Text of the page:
Posted: Thursday, July 12, 2001

Gas station closed this week

JUNEAU - Downtown Union gas station is closed for business this week but might reopen by Saturday with a new owner.

Mike Lindsey, who operated the business but leased the property from Tesoro, said he had to shut down because Tesoro wanted to sell the land and building but declined his offer to buy it.

However, Paul McCormack, Lindsey's former partner, has tentatively inked a deal with Tesoro to buy the property and plans to reopen it under new management. McCormack said he will employ the same mechanics for the station, which will be called Capital Service.

"It's a change of ownership - same employees, just old management will be gone," said McCormack, adding the station will continue to offer full gas and tow-truck services plus minor to major mechanical work.

McCormack said the station probably will open only for gas service this weekend and for full services by Monday. He said he hoped to close the deal today.

Lindsey said he has tried since December to buy the property from Tesoro and does not know why the company declined his offer.

Lawmakers deny live Web audio coverage

JUNEAU - A panel of lawmakers has rejected a bid by KTOO-TV to stream live audio of legislative hearings on the Internet by permanently connecting to existing wiring in the Capitol.

However, KTOO's General Manager Bill Legere called the setback a small technical matter, not a roadblock to the project, which supporters hope will make the Legislature more accessible to the public and help quash perennial efforts to move sessions out of Juneau.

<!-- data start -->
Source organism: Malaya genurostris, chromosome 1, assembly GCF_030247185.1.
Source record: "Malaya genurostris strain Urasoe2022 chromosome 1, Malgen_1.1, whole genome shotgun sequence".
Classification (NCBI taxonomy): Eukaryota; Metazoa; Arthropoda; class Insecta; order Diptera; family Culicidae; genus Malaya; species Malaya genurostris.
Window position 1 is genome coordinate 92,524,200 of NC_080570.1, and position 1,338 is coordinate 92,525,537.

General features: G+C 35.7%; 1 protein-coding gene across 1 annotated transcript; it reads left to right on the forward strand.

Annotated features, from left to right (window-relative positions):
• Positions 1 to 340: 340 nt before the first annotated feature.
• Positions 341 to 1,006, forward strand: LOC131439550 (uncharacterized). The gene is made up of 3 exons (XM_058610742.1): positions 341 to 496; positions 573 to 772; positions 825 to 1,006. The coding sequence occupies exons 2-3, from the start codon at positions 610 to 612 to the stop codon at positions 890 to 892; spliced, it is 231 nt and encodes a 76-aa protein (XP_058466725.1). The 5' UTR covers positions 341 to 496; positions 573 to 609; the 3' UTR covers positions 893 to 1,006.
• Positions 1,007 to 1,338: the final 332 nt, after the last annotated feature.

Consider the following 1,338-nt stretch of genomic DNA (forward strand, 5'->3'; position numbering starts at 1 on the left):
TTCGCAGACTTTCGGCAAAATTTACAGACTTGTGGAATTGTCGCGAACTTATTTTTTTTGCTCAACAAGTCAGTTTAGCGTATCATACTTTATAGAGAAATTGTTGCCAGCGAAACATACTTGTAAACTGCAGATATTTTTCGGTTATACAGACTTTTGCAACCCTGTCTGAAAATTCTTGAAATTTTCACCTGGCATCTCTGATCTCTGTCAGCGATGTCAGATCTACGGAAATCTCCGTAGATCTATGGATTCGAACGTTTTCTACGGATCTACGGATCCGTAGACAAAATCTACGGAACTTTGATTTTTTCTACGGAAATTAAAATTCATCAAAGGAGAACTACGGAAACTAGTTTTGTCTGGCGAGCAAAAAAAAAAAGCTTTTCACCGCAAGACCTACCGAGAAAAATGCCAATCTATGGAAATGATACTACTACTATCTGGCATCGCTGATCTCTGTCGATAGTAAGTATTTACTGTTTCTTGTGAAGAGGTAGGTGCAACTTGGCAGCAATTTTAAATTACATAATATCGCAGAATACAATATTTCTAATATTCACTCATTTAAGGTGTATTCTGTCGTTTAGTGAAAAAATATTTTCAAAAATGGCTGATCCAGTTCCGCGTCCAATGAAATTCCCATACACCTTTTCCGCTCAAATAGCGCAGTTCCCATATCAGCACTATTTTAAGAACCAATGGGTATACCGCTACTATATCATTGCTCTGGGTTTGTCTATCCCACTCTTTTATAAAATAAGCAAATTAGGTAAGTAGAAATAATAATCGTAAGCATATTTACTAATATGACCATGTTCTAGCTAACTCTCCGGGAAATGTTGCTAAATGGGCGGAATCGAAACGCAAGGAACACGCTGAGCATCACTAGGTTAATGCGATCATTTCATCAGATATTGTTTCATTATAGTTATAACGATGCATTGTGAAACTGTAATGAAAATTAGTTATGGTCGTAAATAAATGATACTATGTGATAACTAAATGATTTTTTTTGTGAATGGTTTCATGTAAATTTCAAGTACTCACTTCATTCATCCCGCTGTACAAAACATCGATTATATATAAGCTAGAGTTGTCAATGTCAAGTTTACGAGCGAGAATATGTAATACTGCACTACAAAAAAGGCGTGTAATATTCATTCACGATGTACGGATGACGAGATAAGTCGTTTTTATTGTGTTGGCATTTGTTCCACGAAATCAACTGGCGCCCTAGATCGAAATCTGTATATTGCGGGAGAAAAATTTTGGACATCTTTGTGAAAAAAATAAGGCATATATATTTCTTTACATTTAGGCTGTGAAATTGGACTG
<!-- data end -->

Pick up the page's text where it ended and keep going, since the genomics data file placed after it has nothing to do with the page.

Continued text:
"Everybody who spoke about it supported the concept of streaming so the public could obtain access, and I see this as a question of being able to assure the Legislature there won't be any problems or mistakes," Legere said.

KTOO on Wednesday asked the Legislative Council for permission to permanently connect to the audio system in hearing rooms and House and Senate chambers. The arrangement would save the station the trouble of sending employees to the rooms every day to make manual connections.

However, some lawmakers on the panel, which meets during the interim, were concerned KTOO would inadvertently transmit audio of private conversations over the Internet when public hearings were not in progress, Legere said. The proposal on Wednesday failed 7-5, with most voting in favor; KTOO needed support from at least eight lawmakers on the 14-member panel to prevail. Two members were absent.

KTOO will try to resolve lawmakers' concerns and make another appeal to the council, Legere said. If the council denies KTOO's bid again, the project would be more costly and logistically difficult but still doable, he said, adding KTOO still plans to stream live audio of hearings next year.

KTOO already videotapes some legislative events and broadcasts them live in its television program "Gavel-to-Gavel." The station also streamed its video coverage live on the Internet in May. The audio project is more expansive because it will stream live audio of hearings happening simultaneously, whereas "Gavel-to-Gavel" shows only select events one at a time.

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